For the past month or so we’ve been beta-testing a new Bloomberg.com homepage. Today, we’re live.

At a glance, you’ll notice some obvious differences.

-   The top of the page now has a panoramic photo/video window that helps dramatize our lead stories and gives our visual folks a chance to show off their chops.

-   There’s a fixed ‘headlines’ box on the top right of the page, tabbed with a ‘non-stop news’ module; the former lets users scan the biggest Bloomberg stories of the day, while the latter allows them to watch stories roll off the virtual presses as they’re published. (Try it: It’s weirdly hypnotic.)

-   Also at the top of the page is a new Market Snapshot section that gives users a global view of the world’s leading indices and how they are moving in relation to each other.

-   We’ve enriched the experience as you scroll down. Browsing the top stories in our various section fronts is much easier; there’s increased touting of individual stories, as well as flashes of humor, serendipity, and a new emphasis on social media.

We think the homepage looks better, but what you see is more than just a few design tweaks. It’s reflective of a new phase at Bloomberg.com. For many years the site has been an automated feed from Bloomberg News. Today marks the beginning of a gradual transition—emphasis on gradual—to a more editorially driven site.

Bloomberg’s a pretty unique news organization. We have more than 2,300 reporters in 72 countries, an HD-television network, and so many people doing smart things with data that our headquarters can sometimes feel like an extension of a top research institution like MIT.

What you’ll see on the site over the next few months is our best work brought to the fore. We’ll embrace the flexibility of the web so that our users get the smartest experience possible in the least amount of time. For example, if video conveys the message better and more richly, you’ll get the video. (And only the part that matters: no 10-minute epics on this site.) We know you’re busy, and in everything from our design choices to our story selection, we want to make it clear that we understand that.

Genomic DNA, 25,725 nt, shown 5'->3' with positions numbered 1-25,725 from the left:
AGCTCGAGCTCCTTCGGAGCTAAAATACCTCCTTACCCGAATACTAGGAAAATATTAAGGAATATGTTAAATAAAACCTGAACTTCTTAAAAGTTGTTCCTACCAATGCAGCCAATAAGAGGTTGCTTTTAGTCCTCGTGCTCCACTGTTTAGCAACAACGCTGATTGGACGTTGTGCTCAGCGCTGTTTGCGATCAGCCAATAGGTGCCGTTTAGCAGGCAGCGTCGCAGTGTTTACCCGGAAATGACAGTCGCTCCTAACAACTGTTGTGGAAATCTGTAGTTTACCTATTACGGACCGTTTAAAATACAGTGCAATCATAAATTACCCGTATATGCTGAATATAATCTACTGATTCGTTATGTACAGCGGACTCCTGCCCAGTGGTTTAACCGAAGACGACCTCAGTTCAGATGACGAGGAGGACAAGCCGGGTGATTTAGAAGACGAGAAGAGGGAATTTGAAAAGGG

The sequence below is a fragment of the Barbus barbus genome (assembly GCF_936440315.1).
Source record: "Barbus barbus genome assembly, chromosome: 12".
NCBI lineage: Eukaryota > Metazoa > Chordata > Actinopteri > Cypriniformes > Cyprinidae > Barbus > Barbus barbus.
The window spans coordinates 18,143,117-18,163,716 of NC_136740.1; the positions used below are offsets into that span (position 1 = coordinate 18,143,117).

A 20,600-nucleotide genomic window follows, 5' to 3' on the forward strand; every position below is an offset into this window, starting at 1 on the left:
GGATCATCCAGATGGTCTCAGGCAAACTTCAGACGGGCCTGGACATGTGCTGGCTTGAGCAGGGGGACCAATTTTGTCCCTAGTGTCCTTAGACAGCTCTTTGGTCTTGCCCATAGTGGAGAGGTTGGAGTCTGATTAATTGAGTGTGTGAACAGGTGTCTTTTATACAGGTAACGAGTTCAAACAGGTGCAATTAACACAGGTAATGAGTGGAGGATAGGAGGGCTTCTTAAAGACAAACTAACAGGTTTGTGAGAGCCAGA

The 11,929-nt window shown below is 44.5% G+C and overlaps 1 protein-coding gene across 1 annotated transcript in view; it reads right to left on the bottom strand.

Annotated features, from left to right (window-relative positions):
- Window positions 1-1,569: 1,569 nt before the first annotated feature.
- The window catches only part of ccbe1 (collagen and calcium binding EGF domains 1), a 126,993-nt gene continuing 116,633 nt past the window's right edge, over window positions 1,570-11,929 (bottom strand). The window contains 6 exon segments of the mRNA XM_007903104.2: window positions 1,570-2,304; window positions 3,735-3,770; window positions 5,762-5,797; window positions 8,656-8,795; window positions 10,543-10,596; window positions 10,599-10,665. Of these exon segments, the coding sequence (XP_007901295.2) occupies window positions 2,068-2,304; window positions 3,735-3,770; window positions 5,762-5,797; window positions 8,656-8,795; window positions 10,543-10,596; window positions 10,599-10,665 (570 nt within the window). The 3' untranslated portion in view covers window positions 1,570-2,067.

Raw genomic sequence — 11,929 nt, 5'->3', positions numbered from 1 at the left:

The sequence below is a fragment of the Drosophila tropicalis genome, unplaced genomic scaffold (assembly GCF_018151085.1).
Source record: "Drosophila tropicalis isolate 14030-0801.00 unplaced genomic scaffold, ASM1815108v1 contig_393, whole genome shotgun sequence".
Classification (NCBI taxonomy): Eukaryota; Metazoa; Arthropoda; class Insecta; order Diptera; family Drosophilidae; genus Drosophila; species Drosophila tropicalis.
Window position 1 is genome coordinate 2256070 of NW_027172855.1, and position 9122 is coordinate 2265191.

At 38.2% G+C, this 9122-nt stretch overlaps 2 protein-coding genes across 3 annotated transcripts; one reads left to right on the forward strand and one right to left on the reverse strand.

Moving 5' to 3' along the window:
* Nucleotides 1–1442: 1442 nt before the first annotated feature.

What web users won’t get is everything. Subscribers to the Bloomberg Professional service pay for the advantage they get from instant access to the extensive Bloomberg data, news, and analytics. They’ll continue to get specialized exclusive content in real-time, in addition to the communications, charts, liquidity, functionalities, trade execution services, and the list goes on.

What visitors to Bloomberg.com can expect is our best news across a variety of categories, and a commitment to expanding content coming from the web editorial team. Today we launched Bloomberg View, the new opinion section of Bloomberg News run by David Shipley and Jamie Rubin. Next up is Personal Finance, a Sustainability section, and an enriched Tech section. And there’s plenty more after that.

We hope you enjoy the changes we’ve made. Please remember that Bloomberg.com will continue to grow and evolve. We’ll be sure to keep you posted on future enhancements.

Josh Tyrangiel is the editor for Bloomberg Businessweek and responsible for editorial content on Bloomberg.com and Businessweek.com